Richelieu Cinema

1075 Geary Street,
San Francisco, CA 94109

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gjvnapa
gjvnapa on December 3, 2013 at 2:29 pm

My wife and I went to SJSC in mid-1960’s. Great time for foreign films and theaters. There was a Russian (or Eastern European) film we remember. Mid-1960’s. About an old couple. We saw at Richelieu in The City. Can you remember the film and title? May have had “sun” in the title. Is the Richelieu' owner still around?

popvoid
popvoid on October 27, 2012 at 7:46 am

The brief description here doesn’t really do the sad story of the Richelieu justice. As davidkaye mentioned, when the Richelieu showed The Birth of a Nation, a group of particularly obnoxious protestors came in and completely destroyed the theater. The theater was repaired but was never ever able to recoup the costs of the repairs and folded shortly thereafter.

jenkinsp
jenkinsp on December 3, 2010 at 10:37 pm

I just visited San Francisco and stayed at the Opal Hotel formerly the Richelieu. The space occupied by the Richelieu Cinema is boarded up. Foster’s Cafeteria on the NE corner of Van Ness and Geary is long gone and the Jack Tar Hotel, later the Cathedral Hill Hotel is closed and awaiting redevelopment (as a hospital??). Tommy’s Joint is still on the SW corner and I am happy to say the Opal Hotel (formerly the Richelieu) on the southeast corner is still a decent enough place to stay.

jenkinsp
jenkinsp on April 18, 2009 at 6:12 pm

I used to stay at the Richelieu Hotel with my parents when I was a teenager in the late 1960’s. I recall going to the movies on several occasions at the Richelieu. The two movies I recall having seen were “Greetings,” and a Czech film about auto thefts – the name I don’t recall. I also remember a version of Tolstoy’s “Ressurection” playing but was not allowed to attend (by my parents) because of the racy subject matter. -P Jenkins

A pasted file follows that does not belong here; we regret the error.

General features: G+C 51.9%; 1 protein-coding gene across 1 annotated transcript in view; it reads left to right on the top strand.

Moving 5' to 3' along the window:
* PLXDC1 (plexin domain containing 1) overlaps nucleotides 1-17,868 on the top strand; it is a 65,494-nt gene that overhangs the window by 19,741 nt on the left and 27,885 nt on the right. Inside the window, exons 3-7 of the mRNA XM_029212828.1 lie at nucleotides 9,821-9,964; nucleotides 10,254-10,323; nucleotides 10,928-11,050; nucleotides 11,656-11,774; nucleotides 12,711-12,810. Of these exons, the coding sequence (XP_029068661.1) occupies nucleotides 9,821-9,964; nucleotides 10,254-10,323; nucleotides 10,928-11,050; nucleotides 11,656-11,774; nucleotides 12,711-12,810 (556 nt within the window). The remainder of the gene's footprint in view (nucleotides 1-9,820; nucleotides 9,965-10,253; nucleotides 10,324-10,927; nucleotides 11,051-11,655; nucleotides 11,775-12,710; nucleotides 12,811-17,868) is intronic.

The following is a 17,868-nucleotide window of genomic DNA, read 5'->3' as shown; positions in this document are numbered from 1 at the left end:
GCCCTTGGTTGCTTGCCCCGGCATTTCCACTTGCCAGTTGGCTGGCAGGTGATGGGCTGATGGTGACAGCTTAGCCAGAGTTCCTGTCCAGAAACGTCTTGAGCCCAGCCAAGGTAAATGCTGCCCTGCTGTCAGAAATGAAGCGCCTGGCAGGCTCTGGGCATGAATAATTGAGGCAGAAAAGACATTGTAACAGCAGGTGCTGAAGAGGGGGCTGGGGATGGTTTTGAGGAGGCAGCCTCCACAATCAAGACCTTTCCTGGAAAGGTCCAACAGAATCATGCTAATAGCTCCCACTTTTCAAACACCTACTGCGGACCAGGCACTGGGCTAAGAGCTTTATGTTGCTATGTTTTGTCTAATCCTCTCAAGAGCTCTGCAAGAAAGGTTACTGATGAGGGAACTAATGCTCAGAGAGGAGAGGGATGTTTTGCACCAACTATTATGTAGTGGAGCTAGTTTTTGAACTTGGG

davidkaye
davidkaye on January 21, 2009 at 5:06 am

Jack Tillmany is modest in not telling us that he was the genius behind both the Gateway and Richelieu cinemas, where I spent a minimum of two nights a week through much of the 1970s. He had a revival policy, then unusual, and I got a quick education in film noir and foreign films. A showing of the historic “Birth of A Nation” resulted in vandals storming the theater and cutting up the screen. Luckily I had seen the film the night before.

FoxFan
FoxFan on April 23, 2005 at 3:42 pm

This theater was an experience to say the least!
Can’t remember what we saw – but we enjoyed ourselves.
Rear Projection was not as clear as regular shot booths but
nevertheless – the movie house was a treat to visit.

norml
norml on April 23, 2005 at 1:56 pm

I once saved the show at the Richlieu.

The operator made several false starts on The Red Shoes. There was no sound. I jumped up and entered the booth through the door beside the screen. “I work at KQED,” I said by way of a credential.

I asked for a can of dust-off. He produced it and I squirted a puff into the Bell and Howell sound head. I grabbed a scrap of paper, passed it through the head and heard a rewarding “bloop” from the speaker.

“Carry on,” I said, returning annonymously to my seat.

(I guess I should have billed you for that, Jack.)

Gerald A. DeLuca
Gerald A. DeLuca on November 18, 2004 at 12:15 pm

I believe I visited this cinema only once, on July 22, 1978, to see Barbara Stanwyk in “Sorry, Wrong Number.” The place reminded me of the film programs at Theatre 80 St. Marks in Manhattan, which I believe also employed rear-projection.